Even though this is an Iron Man issue, it's nice to see Hawkeye getting equal time and it's interesting to see the titular hero getting rescued by the other Avengers at the end. The fact that these Galactic Storm issues are the first ones in Len Kaminski's run makes it less obvious that anything Iron Man specific is getting pushed aside, but in fact there are plenty of moments that make this an "Iron Man" book instead of just the next chapter of Galactic Storm. His ongoing health problems are the main thing from a long term plotting perspective, but there are also character moments like Iron Man deciding to activate his self-destruct sequence, and his decision to tase Hawkeye to end the debate. Still, Kaminski is definitely not trying to develop anything else in the Iron Man book. There are no subplot scenes showing Rhodey back on Earth or anything like that. That's good and bad. If you're reading Galactic Storm as an isolated story, it's definitely good that things are streamlined. I wonder about reader retention though. If you had people that were reading Byrne's run that stuck around for this, or if you had new people picking up these issues to follow Galactic Storm, is there anything here that would keep you around after the event was over? I suppose a good action focused story should be reason enough, and this does deliver that.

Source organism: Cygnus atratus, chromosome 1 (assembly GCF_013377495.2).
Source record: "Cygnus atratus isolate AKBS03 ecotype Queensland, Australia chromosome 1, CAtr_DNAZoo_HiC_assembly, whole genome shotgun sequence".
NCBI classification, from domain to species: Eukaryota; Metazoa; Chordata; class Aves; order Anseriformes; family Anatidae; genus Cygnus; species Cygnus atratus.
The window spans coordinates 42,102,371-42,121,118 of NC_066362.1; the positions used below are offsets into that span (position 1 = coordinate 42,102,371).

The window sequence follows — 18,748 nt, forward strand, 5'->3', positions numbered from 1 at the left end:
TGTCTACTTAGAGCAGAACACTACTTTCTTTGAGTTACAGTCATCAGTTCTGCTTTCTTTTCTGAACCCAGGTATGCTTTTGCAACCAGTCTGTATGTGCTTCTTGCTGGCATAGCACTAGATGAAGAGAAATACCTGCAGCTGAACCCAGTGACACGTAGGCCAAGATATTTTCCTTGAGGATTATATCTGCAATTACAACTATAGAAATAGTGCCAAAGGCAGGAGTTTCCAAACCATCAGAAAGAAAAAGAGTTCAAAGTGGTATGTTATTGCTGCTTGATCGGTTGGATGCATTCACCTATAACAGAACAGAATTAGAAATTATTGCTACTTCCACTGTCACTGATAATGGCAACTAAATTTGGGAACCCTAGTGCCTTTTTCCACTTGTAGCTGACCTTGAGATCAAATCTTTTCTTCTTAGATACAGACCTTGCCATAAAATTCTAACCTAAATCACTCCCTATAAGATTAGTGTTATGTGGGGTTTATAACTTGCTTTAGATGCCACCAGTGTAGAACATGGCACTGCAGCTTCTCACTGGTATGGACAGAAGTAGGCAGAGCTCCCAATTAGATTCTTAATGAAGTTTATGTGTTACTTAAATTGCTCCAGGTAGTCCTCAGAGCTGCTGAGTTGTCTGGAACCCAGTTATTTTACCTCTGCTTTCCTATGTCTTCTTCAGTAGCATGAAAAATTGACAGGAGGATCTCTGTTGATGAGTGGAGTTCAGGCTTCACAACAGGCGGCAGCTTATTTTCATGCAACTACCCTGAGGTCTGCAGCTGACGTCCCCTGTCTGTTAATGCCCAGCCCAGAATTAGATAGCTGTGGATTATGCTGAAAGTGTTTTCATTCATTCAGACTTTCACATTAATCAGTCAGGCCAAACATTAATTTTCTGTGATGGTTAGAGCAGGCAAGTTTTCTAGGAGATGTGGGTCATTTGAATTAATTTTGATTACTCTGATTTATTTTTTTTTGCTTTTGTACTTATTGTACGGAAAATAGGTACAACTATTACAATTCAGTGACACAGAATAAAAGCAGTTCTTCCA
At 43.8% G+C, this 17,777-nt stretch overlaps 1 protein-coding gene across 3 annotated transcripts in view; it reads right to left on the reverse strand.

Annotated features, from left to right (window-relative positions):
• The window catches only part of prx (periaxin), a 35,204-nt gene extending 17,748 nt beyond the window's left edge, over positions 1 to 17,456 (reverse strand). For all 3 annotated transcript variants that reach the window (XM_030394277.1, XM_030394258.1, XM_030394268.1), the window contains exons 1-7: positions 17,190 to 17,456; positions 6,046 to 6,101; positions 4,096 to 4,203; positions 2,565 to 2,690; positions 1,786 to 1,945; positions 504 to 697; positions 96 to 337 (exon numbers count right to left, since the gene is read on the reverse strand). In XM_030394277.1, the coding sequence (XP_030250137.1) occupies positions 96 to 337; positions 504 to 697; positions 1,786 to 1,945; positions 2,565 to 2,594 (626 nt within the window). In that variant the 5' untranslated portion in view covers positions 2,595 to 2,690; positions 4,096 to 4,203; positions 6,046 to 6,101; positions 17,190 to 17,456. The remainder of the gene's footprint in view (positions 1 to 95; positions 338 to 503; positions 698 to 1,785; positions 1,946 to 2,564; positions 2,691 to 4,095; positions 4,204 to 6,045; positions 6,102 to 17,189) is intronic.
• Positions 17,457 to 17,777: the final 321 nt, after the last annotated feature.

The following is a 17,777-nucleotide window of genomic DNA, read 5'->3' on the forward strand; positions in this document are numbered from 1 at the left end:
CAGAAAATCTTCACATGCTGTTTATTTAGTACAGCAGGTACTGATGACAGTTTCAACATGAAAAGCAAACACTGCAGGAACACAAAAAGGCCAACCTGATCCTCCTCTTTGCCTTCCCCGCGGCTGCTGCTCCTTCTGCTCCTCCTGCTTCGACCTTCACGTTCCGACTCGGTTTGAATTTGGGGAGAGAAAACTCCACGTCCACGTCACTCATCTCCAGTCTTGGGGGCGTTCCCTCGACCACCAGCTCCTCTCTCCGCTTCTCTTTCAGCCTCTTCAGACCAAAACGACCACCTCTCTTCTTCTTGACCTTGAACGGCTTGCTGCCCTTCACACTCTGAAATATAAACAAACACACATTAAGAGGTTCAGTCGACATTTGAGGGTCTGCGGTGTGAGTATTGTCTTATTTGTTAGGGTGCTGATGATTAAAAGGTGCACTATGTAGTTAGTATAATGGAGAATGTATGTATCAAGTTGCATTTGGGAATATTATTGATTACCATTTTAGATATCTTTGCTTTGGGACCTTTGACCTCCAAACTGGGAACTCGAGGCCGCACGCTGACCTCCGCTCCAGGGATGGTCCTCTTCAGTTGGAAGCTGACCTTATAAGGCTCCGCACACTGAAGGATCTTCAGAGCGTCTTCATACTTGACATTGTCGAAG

Quality Rating: C+
Chronological Placement Considerations: This is part thirteen of Operation: Galactic Storm. It continues in Thor #446. I've tagged Wonder Man and the Vision as Characters Appearing since we know they are on the Nega-Bomb freighter.
Crossover: Operation Galactic Storm
Continuity Insert? N
My Reprint: N/A
Inbound References (4): showAel-dan, Black Knight (Dane Whitman), Captain America, Crystal, Dar-benn, Deathbird, Hawkeye, Hercules, Iron Man, Ronan the Accuser, Sersi, Supreme Intelligence, Vision, Wonder Man
"HEY DID WE MENTION WE'RE TEASING LOTS OF DEATH IN THIS COMIC?"
Posted by: david banes | February 1, 2016 5:56 PM
PAD has said that when he was doing X-Cutioner's Song, Marvel had a policy of limiting subplots to one page per issue at a maximum during a crossover.I wonder if a similar policy was in effect during Galactic Storm.
Posted by: Michael | February 1, 2016 8:14 PM
Not only is Shellhead a dick towards Clint in this issue despite Clint having the experience of battling Deathbird, but Clint's also the only one of this crew that has previously battled Ronan. (In Avengers 90-91; he was even Goliath at that time, too.) A little respect for the guy who ends up saving your butt would not be out of line, I think.
Instead, Tony shoots him in the back. Of course he does. Sigh.
Posted by: Dan Spector | January 18, 2018 11:54 AM
In war, when a higher-ranking officer tells you to do something, it's not open for discussion. IMO, Hawkeye was actually being insubordinate. I know he's been with the Avengers for a while. However, Iron Man is a founding member. That means he has seniority in these situations. I'll admit him shooting Hawkeye was a bit extreme. But, in his mind, there wasn't time to do anything else.
Posted by: clyde | January 18, 2018 2:04 PM
Hey! Here Iron Man is been like a suicide terrorist. Is that irony?
Posted by: Lord_Pengallan | February 20, 2018 8:07 AM